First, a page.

Noble has written a biography of someone who was hated, feared, loved, admired, and respected in her own lifetime. Many modern readers, however, know little about who she was or the significant nature of her contributions to the women’s rights movement in the United States. The author thus seeks to educate young people by detailing Anthony’s political influence and her life as a public figure. Instead of producing a dry history text, however, Noble has fashioned her subject’s story into an easy-to-read and enjoyable narrative. Thus, Susan B. Anthony can be read for its informative sociological sketch or simply for pleasure.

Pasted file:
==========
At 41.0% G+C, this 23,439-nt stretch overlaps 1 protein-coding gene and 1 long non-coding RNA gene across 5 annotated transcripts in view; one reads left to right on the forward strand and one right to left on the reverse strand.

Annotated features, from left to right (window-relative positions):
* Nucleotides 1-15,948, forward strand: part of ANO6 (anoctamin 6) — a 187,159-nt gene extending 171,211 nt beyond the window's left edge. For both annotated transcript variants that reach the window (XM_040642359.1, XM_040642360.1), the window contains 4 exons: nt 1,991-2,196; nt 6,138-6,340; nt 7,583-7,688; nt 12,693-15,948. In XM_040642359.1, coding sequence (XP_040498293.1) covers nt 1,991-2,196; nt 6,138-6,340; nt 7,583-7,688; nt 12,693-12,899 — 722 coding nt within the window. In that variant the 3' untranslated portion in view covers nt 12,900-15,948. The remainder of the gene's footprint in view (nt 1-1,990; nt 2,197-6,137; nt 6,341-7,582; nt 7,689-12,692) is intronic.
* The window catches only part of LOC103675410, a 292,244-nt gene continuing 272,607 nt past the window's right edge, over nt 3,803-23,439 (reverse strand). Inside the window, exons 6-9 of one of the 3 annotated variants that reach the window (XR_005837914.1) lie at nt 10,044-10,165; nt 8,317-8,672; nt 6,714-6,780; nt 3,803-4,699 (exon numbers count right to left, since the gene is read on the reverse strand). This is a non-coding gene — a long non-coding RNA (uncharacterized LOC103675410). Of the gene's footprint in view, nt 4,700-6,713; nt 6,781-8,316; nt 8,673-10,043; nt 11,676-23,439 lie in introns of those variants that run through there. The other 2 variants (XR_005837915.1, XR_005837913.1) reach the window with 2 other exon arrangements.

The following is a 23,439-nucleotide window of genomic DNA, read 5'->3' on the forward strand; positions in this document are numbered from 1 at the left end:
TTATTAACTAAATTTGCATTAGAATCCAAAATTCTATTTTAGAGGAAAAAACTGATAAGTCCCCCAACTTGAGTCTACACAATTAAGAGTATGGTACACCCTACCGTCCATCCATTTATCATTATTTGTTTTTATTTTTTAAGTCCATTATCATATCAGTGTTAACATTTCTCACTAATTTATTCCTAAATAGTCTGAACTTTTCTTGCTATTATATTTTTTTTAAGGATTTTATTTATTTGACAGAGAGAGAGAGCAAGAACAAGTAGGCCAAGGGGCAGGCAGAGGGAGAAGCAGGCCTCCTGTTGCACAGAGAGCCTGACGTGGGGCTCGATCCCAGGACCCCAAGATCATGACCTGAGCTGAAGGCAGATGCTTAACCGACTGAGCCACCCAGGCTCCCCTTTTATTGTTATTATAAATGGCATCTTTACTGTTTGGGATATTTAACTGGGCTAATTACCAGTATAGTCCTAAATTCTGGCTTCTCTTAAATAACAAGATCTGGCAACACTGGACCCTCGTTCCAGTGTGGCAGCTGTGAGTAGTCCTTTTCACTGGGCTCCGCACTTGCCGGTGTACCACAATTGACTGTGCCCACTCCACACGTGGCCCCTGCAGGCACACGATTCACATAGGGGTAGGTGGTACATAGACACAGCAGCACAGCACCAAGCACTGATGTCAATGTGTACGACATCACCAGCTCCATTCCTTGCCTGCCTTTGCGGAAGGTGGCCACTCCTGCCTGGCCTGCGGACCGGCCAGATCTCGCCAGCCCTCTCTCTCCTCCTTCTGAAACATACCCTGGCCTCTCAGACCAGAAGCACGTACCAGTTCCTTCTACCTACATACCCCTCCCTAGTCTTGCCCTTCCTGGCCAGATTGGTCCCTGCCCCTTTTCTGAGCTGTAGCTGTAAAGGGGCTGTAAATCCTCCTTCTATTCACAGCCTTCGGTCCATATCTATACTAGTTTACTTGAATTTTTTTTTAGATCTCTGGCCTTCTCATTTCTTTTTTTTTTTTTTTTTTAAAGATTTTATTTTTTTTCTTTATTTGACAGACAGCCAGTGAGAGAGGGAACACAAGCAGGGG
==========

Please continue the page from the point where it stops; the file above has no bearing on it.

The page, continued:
Noble brings Anthony to life for the young adult reader, presenting her as a very determined individual who spoke her mind. The author writes that Anthony was “disgusted with those women who like being considered dear, silly, little things and having doors opened for them by gallant men, and being treated like dolls instead of human beings.” Despite such occasional interpretation, Noble presents a fairly objective account that emphasizes the facts of her subject’s life, and the amount of research that she performed in preparing this book is evident.
The biography also shows how Anthony was willing to go to great lengths to further her cause. For example, the author chronicles the repercussions of Anthony’s protest in Rochester, New York. She caused a disturbance when she and sixteen other women...
(The entire section is 574 words.)